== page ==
We’re building to the confrontation everyone has been waiting for, but before the main event battle with Superman, Dr. Manhattan takes on everyone else.

Doomsday Clock 9
Written by Geoff Johns
Pencils and Inks by Gary Frank
Colors by Brad Anderson

This should have felt like a bigger moment. The heroes of the DC Universe, discovering an unidentifiable energy source that led to an incident in Russia that could have plunged Earth into a nuclear world war, heading to Mars to confront an enemy of unimaginable power. That’s a pretty huge thing, and Geoff Johns has been building to Jon Osterman’s first confrontation with them since the maxiseries began.

But the confrontation on Mars is just the undercard, and Doctor Manhattan treats it as such, wiping out most of the universe’s heroes while Superman and Batman are still on Earth licking their wounds. It’s a good appetizer for the eventual confrontation with Superman… if he ever wakes up from his coma and gets by whatever Luthor is talking about with Lois.

Looking back at the nine issues of the series so far, it’s been an interesting build that has teased a lot of big events. But the impact of the series has been diminished greatly by the delays between issues. The promise of how DOOMSDAY CLOCK is supposed to affect the rest of the DC Universe when it finishes is a bit blunted by not knowing when the final issue will actually end. At the very least, the delays assure a consistent quality in each of the issues, so I certainly can’t fault that.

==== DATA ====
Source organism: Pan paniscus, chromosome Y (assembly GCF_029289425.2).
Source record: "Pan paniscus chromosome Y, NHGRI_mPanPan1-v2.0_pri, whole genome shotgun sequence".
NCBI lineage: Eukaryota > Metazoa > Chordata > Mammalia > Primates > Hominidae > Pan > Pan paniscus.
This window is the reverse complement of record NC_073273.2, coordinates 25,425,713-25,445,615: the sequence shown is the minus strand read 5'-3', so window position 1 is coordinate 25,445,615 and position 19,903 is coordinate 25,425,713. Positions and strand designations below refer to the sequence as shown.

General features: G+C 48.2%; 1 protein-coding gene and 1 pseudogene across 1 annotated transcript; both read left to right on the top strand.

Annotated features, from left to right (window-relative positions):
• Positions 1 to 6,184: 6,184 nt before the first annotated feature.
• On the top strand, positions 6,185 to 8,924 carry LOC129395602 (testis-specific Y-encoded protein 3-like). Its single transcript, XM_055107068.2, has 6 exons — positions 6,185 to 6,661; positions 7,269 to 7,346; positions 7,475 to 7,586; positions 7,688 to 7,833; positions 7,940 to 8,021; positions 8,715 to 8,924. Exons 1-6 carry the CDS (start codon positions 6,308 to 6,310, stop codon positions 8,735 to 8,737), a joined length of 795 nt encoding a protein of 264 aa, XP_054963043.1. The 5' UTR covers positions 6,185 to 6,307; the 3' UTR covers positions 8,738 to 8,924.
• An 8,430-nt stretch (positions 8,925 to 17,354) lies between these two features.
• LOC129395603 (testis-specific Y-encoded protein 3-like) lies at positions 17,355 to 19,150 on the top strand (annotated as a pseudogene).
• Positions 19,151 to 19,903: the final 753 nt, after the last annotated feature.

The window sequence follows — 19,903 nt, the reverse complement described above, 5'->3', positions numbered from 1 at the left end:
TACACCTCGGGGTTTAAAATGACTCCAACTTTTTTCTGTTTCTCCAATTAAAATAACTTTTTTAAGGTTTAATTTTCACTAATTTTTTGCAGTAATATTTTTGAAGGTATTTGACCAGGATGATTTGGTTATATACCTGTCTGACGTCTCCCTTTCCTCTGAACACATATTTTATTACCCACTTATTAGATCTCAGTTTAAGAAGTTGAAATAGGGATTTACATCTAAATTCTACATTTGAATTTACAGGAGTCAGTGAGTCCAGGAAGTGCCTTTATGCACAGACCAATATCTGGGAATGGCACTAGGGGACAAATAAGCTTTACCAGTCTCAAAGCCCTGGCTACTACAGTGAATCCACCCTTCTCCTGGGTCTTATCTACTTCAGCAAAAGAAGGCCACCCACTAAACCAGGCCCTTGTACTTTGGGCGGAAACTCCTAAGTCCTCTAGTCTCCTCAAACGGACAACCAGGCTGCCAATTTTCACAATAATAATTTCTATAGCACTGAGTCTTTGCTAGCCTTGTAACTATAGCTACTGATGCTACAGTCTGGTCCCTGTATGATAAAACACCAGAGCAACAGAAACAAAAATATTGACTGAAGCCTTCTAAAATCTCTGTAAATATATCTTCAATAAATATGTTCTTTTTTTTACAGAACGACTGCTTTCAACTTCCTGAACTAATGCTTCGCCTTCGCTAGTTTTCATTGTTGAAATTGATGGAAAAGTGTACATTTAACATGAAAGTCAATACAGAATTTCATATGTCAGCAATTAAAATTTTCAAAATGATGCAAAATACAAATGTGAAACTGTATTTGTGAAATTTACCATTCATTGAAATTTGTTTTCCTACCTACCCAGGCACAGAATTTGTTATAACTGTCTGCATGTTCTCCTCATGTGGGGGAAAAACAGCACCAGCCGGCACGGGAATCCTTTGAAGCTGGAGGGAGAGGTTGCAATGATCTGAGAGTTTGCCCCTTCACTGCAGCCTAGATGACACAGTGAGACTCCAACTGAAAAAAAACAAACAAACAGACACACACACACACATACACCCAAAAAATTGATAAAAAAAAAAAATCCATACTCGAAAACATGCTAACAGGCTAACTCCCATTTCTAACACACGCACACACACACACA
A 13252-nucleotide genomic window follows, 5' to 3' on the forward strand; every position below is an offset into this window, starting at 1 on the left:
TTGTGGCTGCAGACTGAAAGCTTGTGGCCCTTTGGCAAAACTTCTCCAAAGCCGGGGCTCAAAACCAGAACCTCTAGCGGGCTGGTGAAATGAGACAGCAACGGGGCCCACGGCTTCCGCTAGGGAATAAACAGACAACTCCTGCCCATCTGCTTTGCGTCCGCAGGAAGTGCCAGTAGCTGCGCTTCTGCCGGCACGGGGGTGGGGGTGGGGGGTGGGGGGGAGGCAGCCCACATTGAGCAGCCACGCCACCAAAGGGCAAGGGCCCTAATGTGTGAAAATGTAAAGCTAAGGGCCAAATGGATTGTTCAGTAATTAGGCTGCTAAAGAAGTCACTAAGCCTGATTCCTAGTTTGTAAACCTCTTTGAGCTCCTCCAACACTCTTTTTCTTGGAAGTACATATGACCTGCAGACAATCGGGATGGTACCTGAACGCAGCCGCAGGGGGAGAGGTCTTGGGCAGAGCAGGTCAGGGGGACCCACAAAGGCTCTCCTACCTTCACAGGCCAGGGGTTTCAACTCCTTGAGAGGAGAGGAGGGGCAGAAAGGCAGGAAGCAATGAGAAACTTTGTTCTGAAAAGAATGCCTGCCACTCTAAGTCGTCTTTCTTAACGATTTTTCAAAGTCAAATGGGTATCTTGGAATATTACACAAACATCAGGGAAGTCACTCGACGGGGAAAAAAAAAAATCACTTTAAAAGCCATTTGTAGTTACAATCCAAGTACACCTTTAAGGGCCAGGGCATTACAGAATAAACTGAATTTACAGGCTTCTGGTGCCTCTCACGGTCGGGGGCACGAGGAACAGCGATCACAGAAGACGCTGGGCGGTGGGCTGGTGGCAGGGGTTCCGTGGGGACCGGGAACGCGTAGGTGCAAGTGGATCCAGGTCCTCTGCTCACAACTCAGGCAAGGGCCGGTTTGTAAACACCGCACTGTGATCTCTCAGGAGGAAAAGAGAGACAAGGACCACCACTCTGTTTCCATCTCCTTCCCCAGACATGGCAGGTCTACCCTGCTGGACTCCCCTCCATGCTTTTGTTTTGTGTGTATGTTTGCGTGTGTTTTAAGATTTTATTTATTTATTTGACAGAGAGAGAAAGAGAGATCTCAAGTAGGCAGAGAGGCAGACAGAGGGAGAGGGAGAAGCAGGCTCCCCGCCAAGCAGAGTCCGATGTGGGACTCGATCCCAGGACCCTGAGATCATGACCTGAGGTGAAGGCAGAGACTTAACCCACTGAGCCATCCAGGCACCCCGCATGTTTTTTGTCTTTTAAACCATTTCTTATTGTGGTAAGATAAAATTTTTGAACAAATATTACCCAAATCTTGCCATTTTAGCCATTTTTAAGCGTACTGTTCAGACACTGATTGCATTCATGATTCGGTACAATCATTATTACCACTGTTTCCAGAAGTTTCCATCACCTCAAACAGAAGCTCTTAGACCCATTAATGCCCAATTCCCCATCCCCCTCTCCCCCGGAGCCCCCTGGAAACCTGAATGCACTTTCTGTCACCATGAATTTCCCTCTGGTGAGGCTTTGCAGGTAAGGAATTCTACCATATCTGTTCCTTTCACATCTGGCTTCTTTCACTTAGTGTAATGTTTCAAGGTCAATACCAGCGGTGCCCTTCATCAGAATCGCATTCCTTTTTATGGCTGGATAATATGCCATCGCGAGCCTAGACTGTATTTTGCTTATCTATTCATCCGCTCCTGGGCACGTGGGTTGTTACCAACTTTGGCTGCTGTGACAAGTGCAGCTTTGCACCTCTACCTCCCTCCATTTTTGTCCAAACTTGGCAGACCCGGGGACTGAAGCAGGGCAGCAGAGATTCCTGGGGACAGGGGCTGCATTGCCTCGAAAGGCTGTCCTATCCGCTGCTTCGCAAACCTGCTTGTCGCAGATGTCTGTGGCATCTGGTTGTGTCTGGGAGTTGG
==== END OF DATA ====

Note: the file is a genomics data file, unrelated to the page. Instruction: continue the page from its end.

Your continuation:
For anyone waiting for a new JUSTICE SOCIETY or LEGION OF SUPERHEROES book, though, it seems like that won’t happen until this is all over. As the focus has shifted away from Ozymandias, we’ve also moved away from those threads, as well, though Johns teases changes to members of both the JSA and the Legion early on in the book. Seeing Adrian Veidt at the end of this chapter, though, promises that the disparate threads will come together soon.

Considering how long we’ve waited to get this far with DOOMSDAY CLOCK, I guess a little patience isn’t too much to ask.